One Common Problem with Salesforce Data
For most of my professional career I have made it a point to go for a run when I find myself in a new city. Fitness and health benefits aside […]
For most of my professional career I have made it a point to go for a run when I find myself in a new city. Fitness and health benefits aside I believe that the best way to explore a new city is with a pair of running shoes. You can learn a lot about a city as you explore the paths, trails, and roadways while on foot.
Last week while I was packing for a business trip I noticed my running gear had morphed from just a pair of running shoes to a small duffle bag that included a watch, an MP3 player, headphones, an emergency ID bracelet, a headlamp, and a water bottle. Until that moment I had not realized how many items I ‘needed’ before I could go run. Although each one had a very specific purpose, the summation of all the items had become overwhelming and burdensome.
I routinely see similar scenarios during Custom Relationship Management (“CRM”) projects. When I ask clients what type of information they, in a perfect world, would like to know about their prospects and customers their response is always “as much as possible”. While I understand their desire to capture and maintain comprehensive information about customers, there is something to be said about taking a minimalist approach to data collection.
Would it be great to know that name of a customer’s secretary? Absolutely! Would there ever be a time when knowing a customer’s birthday could be helpful? Sure. Would it be useful to know what hobbies your customer has? That’s starting to push the envelope a little bit. Should we capture a customer’s favorite type of coffee? Their favorite restaurant? Their pet’s name? Of course an argument could be made for capturing this information, but this much information could quickly become overwhelming and burdensome.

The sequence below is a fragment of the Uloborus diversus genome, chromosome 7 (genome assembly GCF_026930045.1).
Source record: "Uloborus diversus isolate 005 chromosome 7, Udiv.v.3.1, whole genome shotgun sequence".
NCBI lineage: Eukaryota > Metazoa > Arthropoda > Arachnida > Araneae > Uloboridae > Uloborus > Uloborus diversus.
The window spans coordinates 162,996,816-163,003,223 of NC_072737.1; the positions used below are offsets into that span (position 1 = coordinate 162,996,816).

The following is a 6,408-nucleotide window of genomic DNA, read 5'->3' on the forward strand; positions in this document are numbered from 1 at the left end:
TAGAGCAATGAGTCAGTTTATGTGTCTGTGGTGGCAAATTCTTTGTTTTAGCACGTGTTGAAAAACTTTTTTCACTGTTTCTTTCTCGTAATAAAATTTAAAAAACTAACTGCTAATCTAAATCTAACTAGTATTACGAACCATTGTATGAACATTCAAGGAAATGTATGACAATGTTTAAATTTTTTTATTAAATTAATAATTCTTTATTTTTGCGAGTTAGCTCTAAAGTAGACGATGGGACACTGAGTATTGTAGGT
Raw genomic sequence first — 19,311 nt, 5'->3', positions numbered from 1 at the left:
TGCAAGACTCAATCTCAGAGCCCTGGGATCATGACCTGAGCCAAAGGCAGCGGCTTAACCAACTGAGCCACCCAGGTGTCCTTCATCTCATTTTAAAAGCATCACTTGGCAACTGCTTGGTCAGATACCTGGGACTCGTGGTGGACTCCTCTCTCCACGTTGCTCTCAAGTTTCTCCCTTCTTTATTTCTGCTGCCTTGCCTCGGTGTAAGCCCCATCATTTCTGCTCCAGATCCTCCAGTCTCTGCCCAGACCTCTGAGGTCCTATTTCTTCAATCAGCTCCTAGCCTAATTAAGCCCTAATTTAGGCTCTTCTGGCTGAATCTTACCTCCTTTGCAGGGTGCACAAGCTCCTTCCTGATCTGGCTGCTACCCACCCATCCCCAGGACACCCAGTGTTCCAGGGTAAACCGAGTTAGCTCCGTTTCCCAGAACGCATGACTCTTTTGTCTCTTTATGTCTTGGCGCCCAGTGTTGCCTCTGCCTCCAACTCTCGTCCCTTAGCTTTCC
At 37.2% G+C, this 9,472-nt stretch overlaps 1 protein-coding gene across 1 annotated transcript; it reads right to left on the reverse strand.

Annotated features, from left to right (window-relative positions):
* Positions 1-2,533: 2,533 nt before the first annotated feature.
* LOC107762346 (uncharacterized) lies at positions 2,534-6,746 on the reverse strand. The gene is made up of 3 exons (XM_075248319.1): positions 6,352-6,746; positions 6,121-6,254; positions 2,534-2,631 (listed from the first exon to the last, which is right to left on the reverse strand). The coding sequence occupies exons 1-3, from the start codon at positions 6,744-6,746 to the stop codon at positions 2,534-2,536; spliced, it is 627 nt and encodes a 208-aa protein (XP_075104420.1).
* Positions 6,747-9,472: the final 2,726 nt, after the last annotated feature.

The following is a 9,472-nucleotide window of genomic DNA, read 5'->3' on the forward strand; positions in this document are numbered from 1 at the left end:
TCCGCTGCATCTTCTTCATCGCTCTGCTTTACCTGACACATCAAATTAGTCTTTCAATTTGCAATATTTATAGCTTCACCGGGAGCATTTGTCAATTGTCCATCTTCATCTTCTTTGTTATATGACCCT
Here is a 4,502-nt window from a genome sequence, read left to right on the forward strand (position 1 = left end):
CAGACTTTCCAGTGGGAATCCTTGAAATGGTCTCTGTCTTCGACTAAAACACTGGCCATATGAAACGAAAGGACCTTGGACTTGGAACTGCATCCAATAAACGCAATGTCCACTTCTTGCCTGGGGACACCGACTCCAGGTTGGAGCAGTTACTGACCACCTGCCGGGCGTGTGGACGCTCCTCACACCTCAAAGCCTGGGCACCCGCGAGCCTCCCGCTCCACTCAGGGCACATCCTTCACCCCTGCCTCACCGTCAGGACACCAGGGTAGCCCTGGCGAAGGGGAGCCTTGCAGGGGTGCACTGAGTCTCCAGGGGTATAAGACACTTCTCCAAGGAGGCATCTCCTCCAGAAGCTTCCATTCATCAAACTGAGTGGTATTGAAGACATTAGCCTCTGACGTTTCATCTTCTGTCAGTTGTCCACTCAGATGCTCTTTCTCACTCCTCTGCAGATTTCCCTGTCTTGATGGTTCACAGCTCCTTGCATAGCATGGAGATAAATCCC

I believe many business have a habit of collecting too much information about their customers under the premise that the information may one day prove to be useful. This practice is commonly referred to within the industry as “field hoarding” ). The reality is that while data is an extremely powerful tool in business, too much data can rapidly become a burden.
After staring at all of my running gear for a few minutes, I tossed everything aside except for one essential item, my running shoes, and one non-essential item, my watch. I did not throw the extra items away, instead I just put them in the closet knowing that one day I might need them again. I recommend that from time to time all businesses do the same thing with their CRM systems. Spend a few minutes reviewing the information that you are capturing about your accounts, contacts, and opportunities. Prioritize the critical pieces of information and hide the lower priority items. I am confident that this practice will make your system easier to maintain, your data more concise, and your interactions with your customers more engaging.
Earlier I said that you can learn a lot about a city as you explore the paths, trails, and roadways while on foot. The same premise applies to interactions with your prospects and customers. You can learn a lot as you explore their wants, needs, and objectives without the burden of too much data.
And that run? It went perfectly!